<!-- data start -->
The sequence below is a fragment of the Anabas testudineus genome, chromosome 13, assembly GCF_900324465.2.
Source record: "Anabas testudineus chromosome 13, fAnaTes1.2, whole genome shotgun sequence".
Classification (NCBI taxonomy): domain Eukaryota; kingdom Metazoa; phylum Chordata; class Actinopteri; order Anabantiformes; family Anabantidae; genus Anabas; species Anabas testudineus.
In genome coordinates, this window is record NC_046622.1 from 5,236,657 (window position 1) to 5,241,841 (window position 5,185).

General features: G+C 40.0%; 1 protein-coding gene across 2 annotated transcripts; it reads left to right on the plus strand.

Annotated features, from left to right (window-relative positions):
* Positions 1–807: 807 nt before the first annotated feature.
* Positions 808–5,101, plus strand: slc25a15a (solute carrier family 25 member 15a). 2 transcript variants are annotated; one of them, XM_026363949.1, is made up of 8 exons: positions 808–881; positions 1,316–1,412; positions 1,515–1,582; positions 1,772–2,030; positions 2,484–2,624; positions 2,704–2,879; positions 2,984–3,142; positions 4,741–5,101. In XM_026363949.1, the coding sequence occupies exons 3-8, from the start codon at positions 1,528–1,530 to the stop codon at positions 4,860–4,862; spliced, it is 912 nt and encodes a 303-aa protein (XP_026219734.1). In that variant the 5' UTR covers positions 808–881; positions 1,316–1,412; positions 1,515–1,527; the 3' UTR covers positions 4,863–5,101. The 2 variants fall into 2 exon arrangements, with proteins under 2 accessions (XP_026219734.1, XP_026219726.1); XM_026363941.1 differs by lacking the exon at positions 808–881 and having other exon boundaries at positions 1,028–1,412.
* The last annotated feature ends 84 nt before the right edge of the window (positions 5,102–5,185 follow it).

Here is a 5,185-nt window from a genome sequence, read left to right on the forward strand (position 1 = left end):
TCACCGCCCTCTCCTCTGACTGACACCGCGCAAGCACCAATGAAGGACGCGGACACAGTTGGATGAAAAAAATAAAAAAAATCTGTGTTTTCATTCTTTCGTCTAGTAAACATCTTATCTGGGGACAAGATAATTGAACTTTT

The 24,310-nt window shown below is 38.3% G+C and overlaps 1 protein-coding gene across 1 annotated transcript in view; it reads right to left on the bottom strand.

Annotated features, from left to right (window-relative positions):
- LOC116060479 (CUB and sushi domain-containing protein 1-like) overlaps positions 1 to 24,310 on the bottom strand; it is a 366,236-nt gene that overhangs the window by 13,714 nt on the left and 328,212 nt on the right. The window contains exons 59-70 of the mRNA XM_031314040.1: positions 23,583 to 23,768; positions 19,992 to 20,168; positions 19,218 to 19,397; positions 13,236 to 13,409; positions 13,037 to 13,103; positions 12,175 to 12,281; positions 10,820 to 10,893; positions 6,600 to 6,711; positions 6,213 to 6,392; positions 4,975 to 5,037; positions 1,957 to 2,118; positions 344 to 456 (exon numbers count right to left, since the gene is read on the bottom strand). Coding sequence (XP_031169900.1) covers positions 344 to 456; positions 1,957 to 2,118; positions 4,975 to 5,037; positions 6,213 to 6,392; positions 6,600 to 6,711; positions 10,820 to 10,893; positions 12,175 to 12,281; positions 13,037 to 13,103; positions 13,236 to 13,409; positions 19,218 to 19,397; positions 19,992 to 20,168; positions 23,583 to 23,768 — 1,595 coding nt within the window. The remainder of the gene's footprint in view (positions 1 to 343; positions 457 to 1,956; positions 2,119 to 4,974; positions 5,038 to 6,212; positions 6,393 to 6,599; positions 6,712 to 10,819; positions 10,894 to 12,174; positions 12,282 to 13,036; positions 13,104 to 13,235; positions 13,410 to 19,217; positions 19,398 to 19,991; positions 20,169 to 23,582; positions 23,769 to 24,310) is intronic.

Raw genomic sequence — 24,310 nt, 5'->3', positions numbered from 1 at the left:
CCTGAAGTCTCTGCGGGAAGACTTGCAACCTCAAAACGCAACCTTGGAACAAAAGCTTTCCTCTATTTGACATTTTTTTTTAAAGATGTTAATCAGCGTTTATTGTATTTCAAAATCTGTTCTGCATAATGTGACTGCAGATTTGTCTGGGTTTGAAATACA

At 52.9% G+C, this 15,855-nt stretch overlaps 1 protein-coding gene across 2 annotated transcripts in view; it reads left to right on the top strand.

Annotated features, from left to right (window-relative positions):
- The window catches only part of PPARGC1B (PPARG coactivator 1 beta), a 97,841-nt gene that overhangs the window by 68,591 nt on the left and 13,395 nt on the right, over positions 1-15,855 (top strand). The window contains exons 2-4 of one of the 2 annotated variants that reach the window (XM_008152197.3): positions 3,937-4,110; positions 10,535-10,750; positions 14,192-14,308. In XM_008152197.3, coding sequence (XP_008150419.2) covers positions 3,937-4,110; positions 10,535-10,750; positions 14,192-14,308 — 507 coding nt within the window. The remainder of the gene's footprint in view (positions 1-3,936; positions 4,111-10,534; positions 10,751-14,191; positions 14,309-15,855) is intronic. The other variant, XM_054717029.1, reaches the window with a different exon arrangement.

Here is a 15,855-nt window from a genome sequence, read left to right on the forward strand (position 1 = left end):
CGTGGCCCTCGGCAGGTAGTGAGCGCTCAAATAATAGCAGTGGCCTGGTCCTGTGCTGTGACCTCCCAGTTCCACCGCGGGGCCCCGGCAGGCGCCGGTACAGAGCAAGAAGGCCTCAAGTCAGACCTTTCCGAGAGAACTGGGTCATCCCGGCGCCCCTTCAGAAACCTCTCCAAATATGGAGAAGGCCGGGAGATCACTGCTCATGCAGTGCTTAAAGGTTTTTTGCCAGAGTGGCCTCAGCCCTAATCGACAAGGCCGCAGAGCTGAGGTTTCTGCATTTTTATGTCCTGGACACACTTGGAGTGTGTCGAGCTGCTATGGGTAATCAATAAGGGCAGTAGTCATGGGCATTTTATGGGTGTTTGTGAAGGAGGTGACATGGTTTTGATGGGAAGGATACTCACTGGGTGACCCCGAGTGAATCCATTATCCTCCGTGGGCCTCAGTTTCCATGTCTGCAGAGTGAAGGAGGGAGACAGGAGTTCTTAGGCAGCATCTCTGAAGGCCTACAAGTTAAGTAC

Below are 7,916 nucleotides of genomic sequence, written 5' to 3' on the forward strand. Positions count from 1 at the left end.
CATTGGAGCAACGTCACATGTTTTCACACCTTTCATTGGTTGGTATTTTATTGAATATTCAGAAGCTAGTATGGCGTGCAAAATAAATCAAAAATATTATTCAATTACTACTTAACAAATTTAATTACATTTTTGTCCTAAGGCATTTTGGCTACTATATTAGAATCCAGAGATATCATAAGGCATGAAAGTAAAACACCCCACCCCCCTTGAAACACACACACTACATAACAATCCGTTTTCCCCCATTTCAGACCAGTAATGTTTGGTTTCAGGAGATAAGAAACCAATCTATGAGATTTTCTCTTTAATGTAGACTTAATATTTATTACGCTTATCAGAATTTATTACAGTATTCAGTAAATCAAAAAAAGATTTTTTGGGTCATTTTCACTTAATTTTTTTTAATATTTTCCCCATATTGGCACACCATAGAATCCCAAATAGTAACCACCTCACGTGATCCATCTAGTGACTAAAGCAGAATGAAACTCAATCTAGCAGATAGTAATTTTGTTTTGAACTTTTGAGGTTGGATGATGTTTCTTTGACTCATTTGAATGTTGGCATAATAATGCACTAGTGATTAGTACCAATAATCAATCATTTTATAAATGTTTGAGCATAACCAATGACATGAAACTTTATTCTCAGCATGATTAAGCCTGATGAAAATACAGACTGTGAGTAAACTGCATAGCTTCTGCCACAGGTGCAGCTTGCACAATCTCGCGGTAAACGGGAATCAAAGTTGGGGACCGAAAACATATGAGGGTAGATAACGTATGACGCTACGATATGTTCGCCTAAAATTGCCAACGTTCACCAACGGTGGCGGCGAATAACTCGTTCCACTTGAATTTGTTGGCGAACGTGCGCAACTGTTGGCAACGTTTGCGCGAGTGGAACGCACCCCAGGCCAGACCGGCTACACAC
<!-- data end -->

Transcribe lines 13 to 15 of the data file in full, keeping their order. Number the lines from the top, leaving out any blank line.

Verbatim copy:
Annotated features, from left to right (window-relative positions):
- LOC116060479 (CUB and sushi domain-containing protein 1-like) overlaps positions 1 to 24,310 on the bottom strand; it is a 366,236-nt gene that overhangs the window by 13,714 nt on the left and 328,212 nt on the right. The window contains exons 59-70 of the mRNA XM_031314040.1: positions 23,583 to 23,768; positions 19,992 to 20,168; positions 19,218 to 19,397; positions 13,236 to 13,409; positions 13,037 to 13,103; positions 12,175 to 12,281; positions 10,820 to 10,893; positions 6,600 to 6,711; positions 6,213 to 6,392; positions 4,975 to 5,037; positions 1,957 to 2,118; positions 344 to 456 (exon numbers count right to left, since the gene is read on the bottom strand). Coding sequence (XP_031169900.1) covers positions 344 to 456; positions 1,957 to 2,118; positions 4,975 to 5,037; positions 6,213 to 6,392; positions 6,600 to 6,711; positions 10,820 to 10,893; positions 12,175 to 12,281; positions 13,037 to 13,103; positions 13,236 to 13,409; positions 19,218 to 19,397; positions 19,992 to 20,168; positions 23,583 to 23,768 — 1,595 coding nt within the window. The remainder of the gene's footprint in view (positions 1 to 343; positions 457 to 1,956; positions 2,119 to 4,974; positions 5,038 to 6,212; positions 6,393 to 6,599; positions 6,712 to 10,819; positions 10,894 to 12,174; positions 12,282 to 13,036; positions 13,104 to 13,235; positions 13,410 to 19,217; positions 19,398 to 19,991; positions 20,169 to 23,582; positions 23,769 to 24,310) is intronic.

Raw genomic sequence — 24,310 nt, 5'->3', positions numbered from 1 at the left: